Usually students begin by learning songs. Then by using the knowledge of the scales, doublestops, and chords it is possible to analyze how a song is constructed. What notes are being added to the chords? What scale are these notes from? How does the chord progression relate to the scale.
"With this approach, it is possible to use this information to figure out songs or create arrangements."
Ear Training: An Essential Exercise.
These exercises are designed to help students hear tones better. Two notes are compared. Is the second tone higher(sharp) or lower (flat)? How many steps are between the notes? Half, Whole, more?

Exercise 1: Using the Major Scale compare tones: 1 to 3, 1 to 5, 3 to 5. Considering these notes maps out a Major chord, try comparing these tones to other Major scale tones that might be used when soloing over the chord. Try altering the notes (Ex: Major Scale to Minor Pentatonic Blues Scale) How do these tones sound compared to the chord tones?
Exercise 2: Using the Major Scale on string 1, figure out the song Happy Birthday using single notes. Notice how the arrangement works out on the fingerboard.
"Music is not created by running scale, but scales are used to create melody or lead lines."
If you find this interesting, check out my instructional video CDs.
Please feel free to post any questions you have, here on this post. I will try to answer them to the best of my abilities. Enjoy your Practice, Keni Lee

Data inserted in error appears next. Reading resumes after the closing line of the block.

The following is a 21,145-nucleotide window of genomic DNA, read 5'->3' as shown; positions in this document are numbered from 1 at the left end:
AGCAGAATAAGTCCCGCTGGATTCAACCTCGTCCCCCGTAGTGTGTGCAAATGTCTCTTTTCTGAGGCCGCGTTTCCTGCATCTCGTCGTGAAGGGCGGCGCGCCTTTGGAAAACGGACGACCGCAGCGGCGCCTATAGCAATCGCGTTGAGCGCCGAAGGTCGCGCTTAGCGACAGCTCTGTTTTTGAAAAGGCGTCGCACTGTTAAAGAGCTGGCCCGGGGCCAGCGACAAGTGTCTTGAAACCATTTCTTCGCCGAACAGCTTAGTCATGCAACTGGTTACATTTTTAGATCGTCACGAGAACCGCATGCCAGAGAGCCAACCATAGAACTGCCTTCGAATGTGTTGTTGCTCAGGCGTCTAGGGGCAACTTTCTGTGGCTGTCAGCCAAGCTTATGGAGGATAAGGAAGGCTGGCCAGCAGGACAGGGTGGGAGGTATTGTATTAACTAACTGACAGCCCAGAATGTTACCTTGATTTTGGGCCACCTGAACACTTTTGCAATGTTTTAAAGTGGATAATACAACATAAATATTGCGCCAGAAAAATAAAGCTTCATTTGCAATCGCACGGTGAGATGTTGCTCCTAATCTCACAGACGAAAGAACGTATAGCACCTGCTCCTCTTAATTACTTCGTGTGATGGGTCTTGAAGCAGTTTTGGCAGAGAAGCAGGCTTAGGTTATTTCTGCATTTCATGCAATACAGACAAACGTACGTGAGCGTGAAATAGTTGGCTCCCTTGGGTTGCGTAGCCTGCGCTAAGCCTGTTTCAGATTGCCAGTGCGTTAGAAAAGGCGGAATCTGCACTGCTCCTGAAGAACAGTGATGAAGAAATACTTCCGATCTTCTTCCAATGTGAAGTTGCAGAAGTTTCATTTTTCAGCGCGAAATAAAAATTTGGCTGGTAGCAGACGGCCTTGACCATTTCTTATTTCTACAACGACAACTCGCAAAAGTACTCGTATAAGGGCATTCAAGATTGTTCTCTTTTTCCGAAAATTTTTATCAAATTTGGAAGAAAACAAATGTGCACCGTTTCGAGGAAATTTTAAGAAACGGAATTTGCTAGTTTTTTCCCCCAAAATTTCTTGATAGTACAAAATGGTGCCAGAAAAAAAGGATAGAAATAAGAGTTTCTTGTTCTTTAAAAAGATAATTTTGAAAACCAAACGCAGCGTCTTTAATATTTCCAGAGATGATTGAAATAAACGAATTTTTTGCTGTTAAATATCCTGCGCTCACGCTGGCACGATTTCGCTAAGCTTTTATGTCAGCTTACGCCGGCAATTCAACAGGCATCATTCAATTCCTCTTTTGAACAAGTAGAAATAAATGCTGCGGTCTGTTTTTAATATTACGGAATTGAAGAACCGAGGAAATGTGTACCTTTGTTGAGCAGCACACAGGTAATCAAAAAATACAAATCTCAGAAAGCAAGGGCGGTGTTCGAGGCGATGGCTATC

If you are on Facbook, please check out these project pictures. Another variation on the 151 / GDg tuning. I love this stuff. LOL!/media/set/?set=a.502469176447444.127490....

...Mapping the Fingerboard 5 Theory and Practice
There are two aspects to learning guitar. First, the "Mental Memorization and Physical Repetitious Exercsies" to get the information into your mind and body. Second, the use of this "Knowledge and it's Application" for figuring out songs and creating your own unique arrangements. I wasted a lot of time learning how to play guitar by teaching myself and making the mistake of thinking some musical information was not important. "Learning song after song is not enough". After hitting a dead end, I made the backward step and started from the beginning to learn "The Missing Steps". Although, on the second time around, I grounded my study by learning "How Music Really Works".
Just like writing, you need to memorize the alphbet, write letters, spell words, form sentences and write a paragraph before you can sit down and write a great novel like War and Peace. You need a lot of "Collateral Knowledge" about a subject before you can pull all those various elements together into "One Powerful Idea".
The theory I teach on CD 7 is basic. Not Classical or Jazz. "Easy to Learn and Fully Applicable". It doesn't matter if you play a 3 or 4 string Cigar Box Guitar, a 5 string Banjo, a 6 string guitar. It is all about understanding their relativity to each other. What applies to one, applies to the other. "You Just Need to Know How".
These lessons are intended to complement any CD of "The Bottleneck Blues Guitar Series" (CD 1 - 6). Watch the CD from beginning to end, at your leisure. This way you will have the opportunity to get a panoramic view of music theory before you even start to apply the lessons to your chosen instrument. This CD is intended to "Make You Think", and "Move Yourself Up to the Next Level!

You would be extremely lucky, if you could simply "Sell your Soul" to play as well as a Master Bluesman, but it really doesn't work that way. In reality, many years of effort and discipline, is the only way to suceed and attain your dreams.

"But it is all worth it..."

My CD...Only $13.99/$15.49 (International)...Your Soul...Priceless!

"Enjoy Your Practice", Keni Lee